Why? The precocious third year PG has resurrected the recently forlorn Bulls and has them within striking distance of perennial Eastern power Boston Celtics and the Three Wise Men in Miami.
Rose, posting stellar per game averages of nearly 25 points and 8.2 assists, has certainly done enough this season for his name to be included annually on the hierarchy of contenders for The League’s top award.
The Bulls aren’t just 34-16—they’re 34-16 with star big men Joakim Noah and Carlos Boozer missing significant time. For the vast majority of the year, Rose has been without one of his top two players and Chicago is still on its way to a division championship and home court advantage in the first round of the playoffs.
Rose’s personal numbers and achievements of his team alone is reason enough for him to garner legitimate MVP talk. Combined with the fact that he is the Bulls’ first All-Star starter since Michael Jordan and has almost single-handedly made basketball relevant again in one of the NBA’s biggest markets, it’s no surprise media members are clamoring for him to sit atop LeBron James’ current throne as League MVP.
There are other issues with anointing Rose MVP in addition to market bias, chief among them the lack of statistics supporting his candidacy. Chicago’s lead man has a solid Player Efficiency Rating of 22.95, a metric which measures his efforts solely on the offensive end of the floor.
Should Derrick Rose be considered frontrunner for the league's MVP award?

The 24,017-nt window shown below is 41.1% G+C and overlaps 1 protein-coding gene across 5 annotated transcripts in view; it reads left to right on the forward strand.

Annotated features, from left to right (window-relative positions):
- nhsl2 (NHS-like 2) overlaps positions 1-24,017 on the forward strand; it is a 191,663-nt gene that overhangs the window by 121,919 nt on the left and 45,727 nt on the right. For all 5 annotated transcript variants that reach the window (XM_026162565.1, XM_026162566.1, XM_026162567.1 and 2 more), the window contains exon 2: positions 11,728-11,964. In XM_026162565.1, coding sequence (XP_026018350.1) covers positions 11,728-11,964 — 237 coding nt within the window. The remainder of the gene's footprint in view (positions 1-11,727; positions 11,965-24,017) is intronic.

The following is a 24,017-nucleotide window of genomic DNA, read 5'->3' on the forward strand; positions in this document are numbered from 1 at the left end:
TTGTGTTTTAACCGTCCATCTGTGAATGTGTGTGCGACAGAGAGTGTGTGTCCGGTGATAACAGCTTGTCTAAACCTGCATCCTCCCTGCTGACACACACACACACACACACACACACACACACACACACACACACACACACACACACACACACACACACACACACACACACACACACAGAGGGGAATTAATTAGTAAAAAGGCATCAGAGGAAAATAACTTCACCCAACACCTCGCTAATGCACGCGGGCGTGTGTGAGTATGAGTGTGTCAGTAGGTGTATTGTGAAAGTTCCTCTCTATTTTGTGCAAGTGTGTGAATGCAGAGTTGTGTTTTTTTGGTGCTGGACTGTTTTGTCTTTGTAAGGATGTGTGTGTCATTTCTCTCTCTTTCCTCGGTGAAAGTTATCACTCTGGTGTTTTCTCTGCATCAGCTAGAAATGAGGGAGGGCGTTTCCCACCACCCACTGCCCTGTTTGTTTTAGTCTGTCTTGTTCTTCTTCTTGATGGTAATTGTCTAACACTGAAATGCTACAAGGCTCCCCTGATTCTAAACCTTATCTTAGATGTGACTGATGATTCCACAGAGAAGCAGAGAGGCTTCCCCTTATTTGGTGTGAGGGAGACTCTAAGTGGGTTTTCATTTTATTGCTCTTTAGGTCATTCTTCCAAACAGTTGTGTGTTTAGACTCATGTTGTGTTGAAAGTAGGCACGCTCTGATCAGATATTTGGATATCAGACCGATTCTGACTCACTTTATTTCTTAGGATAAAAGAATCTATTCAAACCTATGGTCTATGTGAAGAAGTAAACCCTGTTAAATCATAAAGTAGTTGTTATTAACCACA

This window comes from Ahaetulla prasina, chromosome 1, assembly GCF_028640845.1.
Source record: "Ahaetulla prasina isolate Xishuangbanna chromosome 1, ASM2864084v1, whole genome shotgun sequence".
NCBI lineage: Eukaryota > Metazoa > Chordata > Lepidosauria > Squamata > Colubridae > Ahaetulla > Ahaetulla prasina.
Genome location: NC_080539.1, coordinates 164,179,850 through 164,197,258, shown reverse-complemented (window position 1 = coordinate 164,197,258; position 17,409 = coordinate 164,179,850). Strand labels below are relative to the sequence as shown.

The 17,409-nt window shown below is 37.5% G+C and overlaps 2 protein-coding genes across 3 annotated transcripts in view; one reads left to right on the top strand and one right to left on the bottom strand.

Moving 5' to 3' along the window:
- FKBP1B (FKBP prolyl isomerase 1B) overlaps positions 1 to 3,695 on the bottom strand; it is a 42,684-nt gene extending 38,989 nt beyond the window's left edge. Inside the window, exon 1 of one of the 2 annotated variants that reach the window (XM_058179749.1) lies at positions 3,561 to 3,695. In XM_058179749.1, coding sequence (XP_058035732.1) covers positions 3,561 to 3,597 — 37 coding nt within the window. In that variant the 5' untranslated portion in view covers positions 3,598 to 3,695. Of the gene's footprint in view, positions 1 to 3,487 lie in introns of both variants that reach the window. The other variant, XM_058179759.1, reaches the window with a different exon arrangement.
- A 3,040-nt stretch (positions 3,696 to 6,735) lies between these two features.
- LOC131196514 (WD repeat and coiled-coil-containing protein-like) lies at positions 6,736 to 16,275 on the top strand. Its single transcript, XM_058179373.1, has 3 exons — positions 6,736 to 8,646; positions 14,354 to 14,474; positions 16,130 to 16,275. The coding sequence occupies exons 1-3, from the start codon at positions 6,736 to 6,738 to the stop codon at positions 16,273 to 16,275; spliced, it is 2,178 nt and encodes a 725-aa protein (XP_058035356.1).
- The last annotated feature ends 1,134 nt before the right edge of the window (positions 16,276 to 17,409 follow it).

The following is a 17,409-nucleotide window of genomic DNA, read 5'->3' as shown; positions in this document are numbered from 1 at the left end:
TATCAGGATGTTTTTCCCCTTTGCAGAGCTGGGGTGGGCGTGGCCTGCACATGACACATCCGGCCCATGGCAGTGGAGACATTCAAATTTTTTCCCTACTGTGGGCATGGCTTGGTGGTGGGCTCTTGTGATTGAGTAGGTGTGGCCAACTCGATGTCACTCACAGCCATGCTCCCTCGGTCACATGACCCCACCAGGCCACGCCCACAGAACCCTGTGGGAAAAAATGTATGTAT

The problem for Rose? Not only is that number just 14th best in the league, but Rose and his band of merry men rank a below-average 17th among NBA teams in offensive efficiency.
Evidently, with Rose running the show the Bulls have been nothing short of fantastically ordinary on the offensive end of the floor.
The overwhelming reason for Chicago’s success? Their exploits on the other end.
First year coach Tom Thibodeau has morphed the Bulls into the NBA’s most suffocating defensive squad, as Chicago leads all teams in defensive efficiency by allowing a mere 97.2 points per 100 possessions.
Not even the Celtics—consistently elite defensively since acquiring Kevin Garnett in 2007—are so effective defending their Hallowed half of the basketball court.
Here is where Rose’s candidacy—by objective measures, at least—falls from the heavens: Among Chicago’s regular contributors, only two players allow more points per possession than Rose’s 1.04 and the Bulls’ opposing PG’s PER of 14.3 is just third (out of five, of course) on the team.
Rose, admittedly, has improved his defense a great deal under the guise of Thibodeau, but shouldn’t an MVP shepherd his team’s best statistical venture? Rose, leader of a mediocre offense and follower among the league’s best defense, does not fit that criteria.
For that reason, a MVP vote for Rose a is a sin, one that votes for flair, excitement and the rejuvenation of a historic basketball city rather than results on the court.
That’s not what the MVP Award is about. So, find the confessional, media and fans alike.
It’s not too late to atone.